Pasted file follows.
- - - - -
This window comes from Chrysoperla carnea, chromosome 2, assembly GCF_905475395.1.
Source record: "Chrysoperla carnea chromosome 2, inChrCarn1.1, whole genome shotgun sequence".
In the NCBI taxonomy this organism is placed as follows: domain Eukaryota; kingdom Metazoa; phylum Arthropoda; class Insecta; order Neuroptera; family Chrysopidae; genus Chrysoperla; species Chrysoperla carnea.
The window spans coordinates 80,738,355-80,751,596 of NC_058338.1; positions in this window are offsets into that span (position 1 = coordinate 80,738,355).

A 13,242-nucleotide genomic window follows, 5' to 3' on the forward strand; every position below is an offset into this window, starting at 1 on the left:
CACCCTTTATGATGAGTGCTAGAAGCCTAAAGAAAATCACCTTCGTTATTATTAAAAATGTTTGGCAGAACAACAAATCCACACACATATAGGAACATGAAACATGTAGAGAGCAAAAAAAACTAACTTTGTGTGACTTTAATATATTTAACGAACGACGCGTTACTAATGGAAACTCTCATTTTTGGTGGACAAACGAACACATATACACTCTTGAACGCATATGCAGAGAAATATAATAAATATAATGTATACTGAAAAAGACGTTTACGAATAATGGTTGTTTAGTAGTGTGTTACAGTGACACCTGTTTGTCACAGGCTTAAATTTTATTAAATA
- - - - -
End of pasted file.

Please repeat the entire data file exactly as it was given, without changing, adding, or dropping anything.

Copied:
This window comes from Chrysoperla carnea, chromosome 2, assembly GCF_905475395.1.
Source record: "Chrysoperla carnea chromosome 2, inChrCarn1.1, whole genome shotgun sequence".
In the NCBI taxonomy this organism is placed as follows: domain Eukaryota; kingdom Metazoa; phylum Arthropoda; class Insecta; order Neuroptera; family Chrysopidae; genus Chrysoperla; species Chrysoperla carnea.
The window spans coordinates 80,738,355-80,751,596 of NC_058338.1; positions in this window are offsets into that span (position 1 = coordinate 80,738,355).

A 13,242-nucleotide genomic window follows, 5' to 3' on the forward strand; every position below is an offset into this window, starting at 1 on the left:
CACCCTTTATGATGAGTGCTAGAAGCCTAAAGAAAATCACCTTCGTTATTATTAAAAATGTTTGGCAGAACAACAAATCCACACACATATAGGAACATGAAACATGTAGAGAGCAAAAAAAACTAACTTTGTGTGACTTTAATATATTTAACGAACGACGCGTTACTAATGGAAACTCTCATTTTTGGTGGACAAACGAACACATATACACTCTTGAACGCATATGCAGAGAAATATAATAAATATAATGTATACTGAAAAAGACGTTTACGAATAATGGTTGTTTAGTAGTGTGTTACAGTGACACCTGTTTGTCACAGGCTTAAATTTTATTAAATA